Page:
With tiny exception, 'Legally Blonde, The Musical' outshines movie

My theater snobbery against Broadway musicals adapted from Hollywood movies was dealt a serious blow by “Legally Blonde, The Musical,” produced and directed by Philip Shelburne at Super Summer Theatre. The 2007 Broadway show is not only funnier than the original 2001 film comedy with Reese Witherspoon, but, thanks to the music, it also has more heart — except for one little part.

Elle Woods is seriously blond but not serious enough of a woman to please her Harvard Law School-bound boyfriend, Warner Huntington III. When Elle goes into a “shame spiral” she’s rescued by her sorority sisters who inspire her to follow her man to Harvard.

Arriving with her Chihuahua Bruiser in arm, she’s kicked out of class the first day, but she’s saved from despair and bad hair decisions by her beautician Paulette. Under the tutelage of frumpy teaching assistant Emmett Forrest, Elle triumphs when she lands a legal internship on the trial of the century. Having discovered her true blonde self, Elle also discovers true love and graduates as valedictorian of her Harvard Law School class.

In a role that could have been merely a spoof, Alison Thompson makes Elle’s comical tragedies and triumphs heartfelt (“Find My Way”). Thompson is pleasantly more voluptuous than Witherspoon and her “Bend and Snap” could cause whiplash in the audience. Costume designer Wendy Eberhardt-Petrick shows off Thompson’s curves in a series of hot pink creations that are just this short of scandalous.

Although Thompson’s pitch wavered, especially after some of the demanding dance numbers, her voice’s richness shone through in the lovely “Legally Blonde.” She was ably supported by a comic “Greek chorus” of sorority sisters.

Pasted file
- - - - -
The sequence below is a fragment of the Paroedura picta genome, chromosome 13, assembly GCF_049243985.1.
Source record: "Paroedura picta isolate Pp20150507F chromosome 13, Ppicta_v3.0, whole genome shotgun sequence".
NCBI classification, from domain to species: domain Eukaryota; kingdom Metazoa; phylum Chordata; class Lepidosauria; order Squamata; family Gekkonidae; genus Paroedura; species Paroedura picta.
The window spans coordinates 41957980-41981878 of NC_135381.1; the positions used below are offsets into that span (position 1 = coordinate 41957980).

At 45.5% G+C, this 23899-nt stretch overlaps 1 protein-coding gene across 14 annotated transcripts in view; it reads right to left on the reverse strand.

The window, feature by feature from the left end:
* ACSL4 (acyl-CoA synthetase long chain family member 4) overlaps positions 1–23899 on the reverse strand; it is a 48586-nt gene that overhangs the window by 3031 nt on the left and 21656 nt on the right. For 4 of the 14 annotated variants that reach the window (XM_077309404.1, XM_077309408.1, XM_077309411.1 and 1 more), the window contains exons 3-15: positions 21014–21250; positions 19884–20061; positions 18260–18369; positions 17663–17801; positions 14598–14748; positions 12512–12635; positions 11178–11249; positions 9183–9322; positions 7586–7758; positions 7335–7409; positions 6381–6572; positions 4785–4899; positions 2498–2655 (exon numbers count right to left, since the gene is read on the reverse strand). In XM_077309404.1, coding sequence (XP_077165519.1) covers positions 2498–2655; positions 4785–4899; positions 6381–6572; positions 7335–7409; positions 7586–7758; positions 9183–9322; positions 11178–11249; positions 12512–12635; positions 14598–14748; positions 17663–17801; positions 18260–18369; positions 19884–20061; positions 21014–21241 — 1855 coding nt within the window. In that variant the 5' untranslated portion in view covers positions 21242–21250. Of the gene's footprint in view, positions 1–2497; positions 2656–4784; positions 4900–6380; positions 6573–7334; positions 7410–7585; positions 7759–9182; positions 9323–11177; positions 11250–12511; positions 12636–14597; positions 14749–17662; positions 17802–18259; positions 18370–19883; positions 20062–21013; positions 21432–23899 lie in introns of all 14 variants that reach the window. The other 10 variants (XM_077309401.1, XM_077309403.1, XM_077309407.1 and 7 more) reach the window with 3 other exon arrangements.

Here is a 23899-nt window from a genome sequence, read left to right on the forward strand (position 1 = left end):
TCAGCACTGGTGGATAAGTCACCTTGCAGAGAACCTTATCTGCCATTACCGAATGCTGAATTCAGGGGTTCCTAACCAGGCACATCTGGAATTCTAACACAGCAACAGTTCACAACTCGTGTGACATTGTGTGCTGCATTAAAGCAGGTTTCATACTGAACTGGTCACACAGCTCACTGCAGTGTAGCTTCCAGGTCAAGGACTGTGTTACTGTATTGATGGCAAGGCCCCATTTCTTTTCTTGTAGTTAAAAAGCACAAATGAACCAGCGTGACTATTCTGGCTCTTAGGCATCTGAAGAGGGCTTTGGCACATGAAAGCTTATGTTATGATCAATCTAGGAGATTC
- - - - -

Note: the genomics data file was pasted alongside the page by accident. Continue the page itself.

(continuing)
Taylor Eliason as Emmett Forrest transforms himself from a frumpy teaching assistant in Act 1 into a swoon-worthy romantic lead in the showstopping “Take It Like A Man” in Act 2.

The multitalented Steve Huntsman makes an egotistical skunk of an ex-boyfriend as Warner Huntington III (“Serious”). Sandra Huntsman (his offstage wife) is a standout as the beautician Paulette Buonufonte. She sports a believable “Southie” accent and she delivers the show’s strongest vocal performance in her comically touching song of lost love and dog (“Ireland”). Evan Litt delivers as the hunk-a-babe UPS man, Kyle, Paulette’s love interest. Their precisely danced spoof of the unbearable “Riverdance” is side-splittingly funny.

Jessica Jones as humorless lesbian-feminist Enid Hoops steals some of the show’s funniest double takes. The audience good-naturedly booed Steve McMillan’s dastardly Professor Callahan (“Blood in the Water”). Robert Riordan as Nikos and Coree Davis as Carlos are hilariously and politically just wrong in “There! Right There!”

Diana Osborn gives a funny performance as accused murderess and exercise guru Brooke Wyndham. She leads a very talented cast of dancers in performing one of choreographer Mic Thompson’s most demanding dance numbers with jump-ropes in “Whipped Into Shape.” Kirstin Maki, who plays Vivienne Kensington, the brittle brunette rival for Warner’s affections, surprised the audience when she belted out the reprise to “Legally Blonde.”

Andy Walmsley’s passion pink set has whimsically tilted Greek columns that poke fun at both the academy and the law. His amazingly fluid design morphs magically from one scene to the next. He is ably assisted by David M. Schulman’s emotive lighting design. When Warner breaks up with Elle her dashed hopes are telegraphed by full blackout; the backdrop goes redder than Shark Week during “Blood in the Water.”

Super Summer Theatre’s sound crew still seems to be struggling with their mics and Thompson’s voice cut out more than once.

The little part that’s mostly missing is Elle’s Chihuahua Bruiser, played by Kerrigan (trained by Anna Clancy). Bruiser is the adorable heart of the film version but he barely has a walk-on here. Paulette’s dog Rufus actually has more stage time even though he goes uncredited in the program. He steals the show and the audience’s hearts every time he lops on the stage (everybody go, “Awwww!).


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